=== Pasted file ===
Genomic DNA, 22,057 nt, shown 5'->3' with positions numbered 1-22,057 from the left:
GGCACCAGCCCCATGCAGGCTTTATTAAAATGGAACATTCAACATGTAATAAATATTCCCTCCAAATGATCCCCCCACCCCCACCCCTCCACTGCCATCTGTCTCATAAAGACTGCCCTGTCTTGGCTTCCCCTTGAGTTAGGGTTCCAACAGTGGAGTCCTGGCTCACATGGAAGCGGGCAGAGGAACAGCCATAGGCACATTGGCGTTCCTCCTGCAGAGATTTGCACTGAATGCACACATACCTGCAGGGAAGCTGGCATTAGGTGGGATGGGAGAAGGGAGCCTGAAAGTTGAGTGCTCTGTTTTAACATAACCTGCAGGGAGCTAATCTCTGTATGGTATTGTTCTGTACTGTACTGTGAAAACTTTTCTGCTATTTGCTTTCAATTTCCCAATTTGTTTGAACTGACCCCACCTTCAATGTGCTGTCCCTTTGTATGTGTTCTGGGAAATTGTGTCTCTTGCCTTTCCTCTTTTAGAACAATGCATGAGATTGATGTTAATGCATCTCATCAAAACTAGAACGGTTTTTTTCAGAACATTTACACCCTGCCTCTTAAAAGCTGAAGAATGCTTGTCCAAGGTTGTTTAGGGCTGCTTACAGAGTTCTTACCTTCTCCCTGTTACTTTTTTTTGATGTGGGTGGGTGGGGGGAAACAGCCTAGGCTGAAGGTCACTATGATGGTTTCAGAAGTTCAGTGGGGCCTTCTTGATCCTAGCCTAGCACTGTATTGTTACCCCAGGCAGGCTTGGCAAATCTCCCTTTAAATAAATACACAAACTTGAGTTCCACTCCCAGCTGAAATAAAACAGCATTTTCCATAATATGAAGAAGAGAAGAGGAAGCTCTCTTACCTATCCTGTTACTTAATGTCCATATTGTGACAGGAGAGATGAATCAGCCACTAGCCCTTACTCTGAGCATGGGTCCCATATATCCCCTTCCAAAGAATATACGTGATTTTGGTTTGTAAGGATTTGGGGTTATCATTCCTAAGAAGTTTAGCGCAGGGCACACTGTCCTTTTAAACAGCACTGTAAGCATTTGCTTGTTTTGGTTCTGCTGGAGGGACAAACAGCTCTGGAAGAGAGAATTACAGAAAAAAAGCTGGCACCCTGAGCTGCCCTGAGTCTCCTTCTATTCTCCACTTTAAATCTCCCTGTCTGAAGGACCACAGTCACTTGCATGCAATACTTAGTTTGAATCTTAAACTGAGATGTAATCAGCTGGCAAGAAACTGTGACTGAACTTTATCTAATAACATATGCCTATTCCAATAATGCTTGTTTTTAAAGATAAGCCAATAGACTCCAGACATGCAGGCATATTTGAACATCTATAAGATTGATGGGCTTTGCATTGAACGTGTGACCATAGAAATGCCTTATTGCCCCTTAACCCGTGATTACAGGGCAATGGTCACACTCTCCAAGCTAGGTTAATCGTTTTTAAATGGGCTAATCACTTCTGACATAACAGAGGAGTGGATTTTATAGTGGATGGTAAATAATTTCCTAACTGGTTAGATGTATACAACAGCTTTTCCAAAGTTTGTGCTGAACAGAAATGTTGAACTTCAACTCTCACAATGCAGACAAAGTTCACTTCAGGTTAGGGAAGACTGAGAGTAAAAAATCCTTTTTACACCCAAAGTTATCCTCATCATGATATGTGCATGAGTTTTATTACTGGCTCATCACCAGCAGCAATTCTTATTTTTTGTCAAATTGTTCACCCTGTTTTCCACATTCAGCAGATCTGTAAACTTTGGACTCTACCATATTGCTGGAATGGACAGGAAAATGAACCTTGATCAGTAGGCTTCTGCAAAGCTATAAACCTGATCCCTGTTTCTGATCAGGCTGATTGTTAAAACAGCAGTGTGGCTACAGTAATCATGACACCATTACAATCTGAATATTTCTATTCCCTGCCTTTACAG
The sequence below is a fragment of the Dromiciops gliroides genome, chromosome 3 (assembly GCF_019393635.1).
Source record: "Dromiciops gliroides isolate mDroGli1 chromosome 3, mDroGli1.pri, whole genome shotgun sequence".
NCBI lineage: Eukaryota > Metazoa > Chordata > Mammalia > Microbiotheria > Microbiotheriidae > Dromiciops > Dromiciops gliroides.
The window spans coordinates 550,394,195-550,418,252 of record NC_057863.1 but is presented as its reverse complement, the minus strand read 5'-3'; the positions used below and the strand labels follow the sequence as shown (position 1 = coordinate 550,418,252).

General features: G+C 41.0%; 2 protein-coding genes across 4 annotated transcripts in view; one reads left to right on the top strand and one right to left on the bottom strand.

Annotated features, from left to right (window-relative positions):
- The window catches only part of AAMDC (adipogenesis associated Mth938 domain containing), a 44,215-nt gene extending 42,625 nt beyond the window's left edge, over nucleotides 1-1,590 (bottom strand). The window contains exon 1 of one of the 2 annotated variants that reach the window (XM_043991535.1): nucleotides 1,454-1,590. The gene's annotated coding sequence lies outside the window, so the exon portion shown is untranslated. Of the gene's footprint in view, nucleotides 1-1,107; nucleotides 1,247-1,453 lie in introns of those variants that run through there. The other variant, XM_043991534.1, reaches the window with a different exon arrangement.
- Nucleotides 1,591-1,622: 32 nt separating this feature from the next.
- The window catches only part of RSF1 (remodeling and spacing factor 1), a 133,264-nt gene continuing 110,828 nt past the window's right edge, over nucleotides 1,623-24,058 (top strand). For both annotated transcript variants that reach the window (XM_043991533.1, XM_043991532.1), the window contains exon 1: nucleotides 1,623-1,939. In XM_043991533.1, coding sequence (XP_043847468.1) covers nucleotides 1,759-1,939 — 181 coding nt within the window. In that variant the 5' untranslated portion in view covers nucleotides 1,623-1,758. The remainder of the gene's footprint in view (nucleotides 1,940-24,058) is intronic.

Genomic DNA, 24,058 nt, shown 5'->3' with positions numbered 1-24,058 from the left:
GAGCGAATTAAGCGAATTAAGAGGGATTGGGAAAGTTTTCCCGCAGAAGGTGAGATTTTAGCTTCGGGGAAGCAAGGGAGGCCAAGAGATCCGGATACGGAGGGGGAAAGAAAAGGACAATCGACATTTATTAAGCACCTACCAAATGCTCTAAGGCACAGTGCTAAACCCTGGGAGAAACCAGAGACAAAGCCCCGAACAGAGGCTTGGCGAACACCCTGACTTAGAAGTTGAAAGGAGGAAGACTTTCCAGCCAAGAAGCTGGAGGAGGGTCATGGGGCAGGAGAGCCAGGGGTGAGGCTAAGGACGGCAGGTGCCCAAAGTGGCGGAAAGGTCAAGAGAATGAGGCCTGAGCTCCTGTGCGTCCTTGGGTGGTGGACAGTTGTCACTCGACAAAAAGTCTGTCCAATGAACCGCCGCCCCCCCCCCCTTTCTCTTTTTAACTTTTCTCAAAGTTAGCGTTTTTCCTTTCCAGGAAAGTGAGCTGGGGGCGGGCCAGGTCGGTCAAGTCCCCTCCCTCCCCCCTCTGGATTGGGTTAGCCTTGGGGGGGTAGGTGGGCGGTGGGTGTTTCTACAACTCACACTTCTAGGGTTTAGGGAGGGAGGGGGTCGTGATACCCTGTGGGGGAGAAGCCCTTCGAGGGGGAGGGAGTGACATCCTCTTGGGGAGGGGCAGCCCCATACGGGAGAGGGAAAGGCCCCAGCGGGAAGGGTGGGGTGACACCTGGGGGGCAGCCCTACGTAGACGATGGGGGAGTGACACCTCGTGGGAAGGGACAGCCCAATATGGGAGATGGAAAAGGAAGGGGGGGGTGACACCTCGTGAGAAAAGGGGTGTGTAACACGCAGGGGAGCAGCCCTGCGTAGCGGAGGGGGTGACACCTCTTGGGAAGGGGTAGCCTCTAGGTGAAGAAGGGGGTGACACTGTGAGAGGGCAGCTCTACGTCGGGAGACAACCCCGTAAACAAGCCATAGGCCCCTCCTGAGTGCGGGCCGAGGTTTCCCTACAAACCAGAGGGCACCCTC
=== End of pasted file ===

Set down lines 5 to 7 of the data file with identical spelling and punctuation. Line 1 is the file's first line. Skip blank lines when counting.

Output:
NCBI lineage: Eukaryota > Metazoa > Chordata > Mammalia > Microbiotheria > Microbiotheriidae > Dromiciops > Dromiciops gliroides.
The window spans coordinates 550,394,195-550,418,252 of record NC_057863.1 but is presented as its reverse complement, the minus strand read 5'-3'; the positions used below and the strand labels follow the sequence as shown (position 1 = coordinate 550,418,252).

General features: G+C 41.0%; 2 protein-coding genes across 4 annotated transcripts in view; one reads left to right on the top strand and one right to left on the bottom strand.